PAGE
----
If you are on old friend who has read the print edition of Southern Partisan in the past, then let us share with you what has happened since last we published.  If, on the other hand, you are a new friend curious about where we stand and what we hope to achieve in defense of the South, then you too may be interested in the brief background contained in this first on-line edition of the Partisan.

Over 25 years ago, Southern Partisan was founded by a group of writers who were fed up with the anti-Southern bias in popular media and by the tendency in some circles to re-write history and to demonize the good people of the South.  The magazine arrived on the scene focused and fully loaded with no reluctance to unleash full firepower on scalawags, revisionists and assorted anti-South bigots.   We offered historical articles, political essays and reflections on modern culture.

Some observers called us “Unreconstructed.”   We were also labeled “The New Voice of the Old South,” “A Southern Fried National Review,”and “a Breath of Fresh Air.”  Others were less charitable.

To be fair, because we were young and inexperienced, we were sometimes a little careless.  With a succession of part-time editors, all of whom did other things for a living, once in a while, articles and advertisements slipped in to print that had not been carefully vetted, with passages that later proved to be a bit embarrassing.

To make matters worse, leftist journals and special interest groups pulled items out of context and twisted the meaning of passages from past issues in a transparent effort to discredit our journal.   Sadly, their attacks spread across the Internet, and were believed by some of those who were unfamiliar with our journal.

Lesson learned.  From this date forward, we shall be no less courageous and outspoken, but more careful not to allow anything inappropriate to slip onto our pages.  And, when we are unfairly attacked, we shall be quicker to respond and set the record straight.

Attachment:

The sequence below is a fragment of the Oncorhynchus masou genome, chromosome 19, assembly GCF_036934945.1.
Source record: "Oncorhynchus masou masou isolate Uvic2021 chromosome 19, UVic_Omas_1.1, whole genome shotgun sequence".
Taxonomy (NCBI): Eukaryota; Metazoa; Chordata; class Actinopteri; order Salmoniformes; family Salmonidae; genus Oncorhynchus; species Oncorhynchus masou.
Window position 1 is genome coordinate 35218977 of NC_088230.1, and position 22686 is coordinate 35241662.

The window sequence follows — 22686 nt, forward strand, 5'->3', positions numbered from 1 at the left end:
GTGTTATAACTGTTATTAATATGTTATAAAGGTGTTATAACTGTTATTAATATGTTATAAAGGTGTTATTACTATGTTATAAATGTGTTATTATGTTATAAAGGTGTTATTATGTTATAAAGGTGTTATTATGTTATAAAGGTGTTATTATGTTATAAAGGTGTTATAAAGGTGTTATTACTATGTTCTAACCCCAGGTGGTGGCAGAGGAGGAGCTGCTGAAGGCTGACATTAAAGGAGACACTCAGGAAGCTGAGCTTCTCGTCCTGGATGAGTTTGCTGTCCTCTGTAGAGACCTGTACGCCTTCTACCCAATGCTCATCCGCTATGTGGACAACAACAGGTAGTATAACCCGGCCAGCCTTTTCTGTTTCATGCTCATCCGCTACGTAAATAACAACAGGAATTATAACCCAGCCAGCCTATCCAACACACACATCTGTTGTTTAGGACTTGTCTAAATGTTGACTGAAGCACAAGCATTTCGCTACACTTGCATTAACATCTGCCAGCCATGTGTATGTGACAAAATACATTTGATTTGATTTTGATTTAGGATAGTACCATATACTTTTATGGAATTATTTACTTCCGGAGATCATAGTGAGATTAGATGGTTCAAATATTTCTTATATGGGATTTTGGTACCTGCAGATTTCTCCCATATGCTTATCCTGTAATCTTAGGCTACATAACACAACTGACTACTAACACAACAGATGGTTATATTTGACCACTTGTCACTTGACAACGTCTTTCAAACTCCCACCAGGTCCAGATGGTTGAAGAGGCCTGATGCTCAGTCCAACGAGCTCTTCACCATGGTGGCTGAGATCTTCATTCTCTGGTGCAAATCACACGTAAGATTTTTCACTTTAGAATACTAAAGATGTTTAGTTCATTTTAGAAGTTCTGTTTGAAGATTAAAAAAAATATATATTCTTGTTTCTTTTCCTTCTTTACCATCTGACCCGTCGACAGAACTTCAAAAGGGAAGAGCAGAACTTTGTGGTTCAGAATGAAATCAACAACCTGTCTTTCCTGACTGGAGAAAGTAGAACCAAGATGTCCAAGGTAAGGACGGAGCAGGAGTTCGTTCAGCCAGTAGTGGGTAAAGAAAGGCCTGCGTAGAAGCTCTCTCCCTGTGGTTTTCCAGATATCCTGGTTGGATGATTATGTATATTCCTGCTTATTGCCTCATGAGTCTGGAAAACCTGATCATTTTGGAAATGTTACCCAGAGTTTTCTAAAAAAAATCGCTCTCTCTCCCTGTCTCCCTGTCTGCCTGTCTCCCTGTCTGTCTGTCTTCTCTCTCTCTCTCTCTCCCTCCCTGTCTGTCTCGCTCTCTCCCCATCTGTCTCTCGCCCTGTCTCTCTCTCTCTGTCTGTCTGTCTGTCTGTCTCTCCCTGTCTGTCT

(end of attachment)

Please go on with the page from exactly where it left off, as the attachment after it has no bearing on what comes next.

But over the years, there have been remarkably few goofs or gaffs.  For the most part (if we can suspend false modesty for a moment) every issue contained gems and important insights not found anywhere else in modern journalism.  (Note: most past issues are still available for a modest price for those interested.)

Hamel’s Legacy

Charles Hamel was an avid traveller and the Southern Partisan was his life-long commitment.

For many years, the publisher of this journal was Charles Scott Hamel, a gentle soul from Virginia who was deeply educated in the classics, spoke several languages, traveled all over the world, taught Latin, and dedicated his life to defending the founding principles of Western civilization, which, in many ways, were embodied by the old South.  Charles, more than anyone, was responsible for the existence of Southern Partisan.  The magazine never enjoyed subscription or advertiser revenues anywhere near sufficient to cover cost.  For decades, from issue to issue, Charles would make up the deficit with his own funds, which over time amounted to a great deal of money.

On March 1, 2010 Charles Hamel passed away from heart failure at the age of 72.   For a few years, his health had not been good, but none of us expected him to leave us so suddenly.   With his passing, the Partisan lost his dedicated efforts.  Charles rarely contributed as a writer (other than an occasional book review) but he devoted endless hours dreaming up article ideas, recruiting writers, proofing copy and providing his unique brand of moral support.

In one sense, however, Charles is still with us.  Even though he now enjoys the company of great men he long admired like Aristotle, Beethoven, St. Paul and Robert E.Lee, Charles remembered the Partisan in his will, where he expressed the hope that the magazine would publish into perpetuity.  And so shall we attempt to do.

After our long hiatus, this edition of the Partisan is dedicated to Charles and is offered as a tribute to his life which, in so many ways, paralleled the life of this journal.   You will find a piece on Mr. Hamel’s contribution to American cultural and intellectual history as well as to the conservative movement in this issue.

What Next?
With this edition of the Partisan, we begin a new era.   We shall publish on-line monthly.  Also, annually, we plan to offer a special, year-end keep-sake print edition with special features, photographs and a collection of our best essays.  For new and old readers alike, we shall seek to entertain and to enlighten our and to provide a bold voice affirming Southern values for a new generation.   We hope you will join us on this journey.  And let us know what you think.

The Editors